After the wedding ceremony is complete, the bouquet has been tossed and the cake has been cut, the time has come for the DJ to turn up the music for the dance floor. The bride and groom are ready for their first dance as a married couple.
In our last post, we talked about a social dance ( the Rumba) that is easy to learn and can be rolled out at most social events like proms, cruises and weddings. For weddings, depending on the formality desired, you may be called upon to dance the waltz or foxtrot. However, these formal dances may be quickly replaced with more energetic dances like the Salsa.
Salsa has it all – passion, energy, and joy.
Salsa expresses as in sensuous styles and has its origins in the Cuban Son and the Afro-Cuban dance, Rumba. As it relates to the popular music style, Salsa is continuously evolving, and new modern dance styles are associated and named according to the geographical areas from which they develop. Some of the popular Salsa styles are Cuban, Colombian, Los Angeles, New York (or Eddie Torres Style), Palladium, Puerto Rican, Rueda, and On Clave.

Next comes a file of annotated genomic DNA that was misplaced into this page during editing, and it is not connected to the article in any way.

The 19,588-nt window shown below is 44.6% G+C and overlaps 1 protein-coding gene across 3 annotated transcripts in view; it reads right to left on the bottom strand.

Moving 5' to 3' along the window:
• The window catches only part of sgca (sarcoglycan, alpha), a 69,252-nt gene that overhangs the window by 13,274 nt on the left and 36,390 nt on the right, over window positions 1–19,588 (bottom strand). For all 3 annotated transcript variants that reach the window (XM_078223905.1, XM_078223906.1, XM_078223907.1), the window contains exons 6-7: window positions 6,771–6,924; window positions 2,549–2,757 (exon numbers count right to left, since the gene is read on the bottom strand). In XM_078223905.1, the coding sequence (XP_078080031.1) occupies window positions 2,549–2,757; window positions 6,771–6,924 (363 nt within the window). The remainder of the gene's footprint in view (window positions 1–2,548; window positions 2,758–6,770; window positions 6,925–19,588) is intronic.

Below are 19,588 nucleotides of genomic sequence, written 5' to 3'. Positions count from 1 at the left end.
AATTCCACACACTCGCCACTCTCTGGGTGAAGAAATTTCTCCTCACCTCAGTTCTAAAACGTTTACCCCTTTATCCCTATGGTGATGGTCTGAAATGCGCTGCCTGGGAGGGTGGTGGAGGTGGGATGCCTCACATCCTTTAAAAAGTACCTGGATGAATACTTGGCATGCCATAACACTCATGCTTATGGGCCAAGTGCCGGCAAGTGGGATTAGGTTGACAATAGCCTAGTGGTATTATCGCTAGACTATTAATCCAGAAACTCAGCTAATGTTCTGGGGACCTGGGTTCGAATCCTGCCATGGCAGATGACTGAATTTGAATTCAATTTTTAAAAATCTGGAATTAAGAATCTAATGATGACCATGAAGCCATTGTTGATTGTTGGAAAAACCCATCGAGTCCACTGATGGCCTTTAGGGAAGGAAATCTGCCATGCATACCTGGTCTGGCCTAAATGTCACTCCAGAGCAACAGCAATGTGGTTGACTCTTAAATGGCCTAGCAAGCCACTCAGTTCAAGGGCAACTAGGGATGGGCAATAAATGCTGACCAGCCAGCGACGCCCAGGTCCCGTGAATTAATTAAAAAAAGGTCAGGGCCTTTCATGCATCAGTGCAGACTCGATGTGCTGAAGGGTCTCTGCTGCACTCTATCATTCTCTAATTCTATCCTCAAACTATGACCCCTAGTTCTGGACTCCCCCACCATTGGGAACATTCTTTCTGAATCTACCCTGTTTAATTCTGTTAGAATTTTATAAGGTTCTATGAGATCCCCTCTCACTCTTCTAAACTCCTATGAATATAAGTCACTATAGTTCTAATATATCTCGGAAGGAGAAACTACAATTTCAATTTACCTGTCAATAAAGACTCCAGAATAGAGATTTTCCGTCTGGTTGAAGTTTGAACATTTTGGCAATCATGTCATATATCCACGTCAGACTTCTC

In the early 1970s in New York City, several franchised and independent dance studios, sensing the popularity of the burgeoning dance form capitalized on the Salsa craze by developing a standardized curriculum in which to teach the dance to an eager public. Salsa taught in Fred Astaire Dance Studios is based on Mambo patterns, but danced on the “one.”
Watch the video below to discover if your next wedding dance with be Salsa!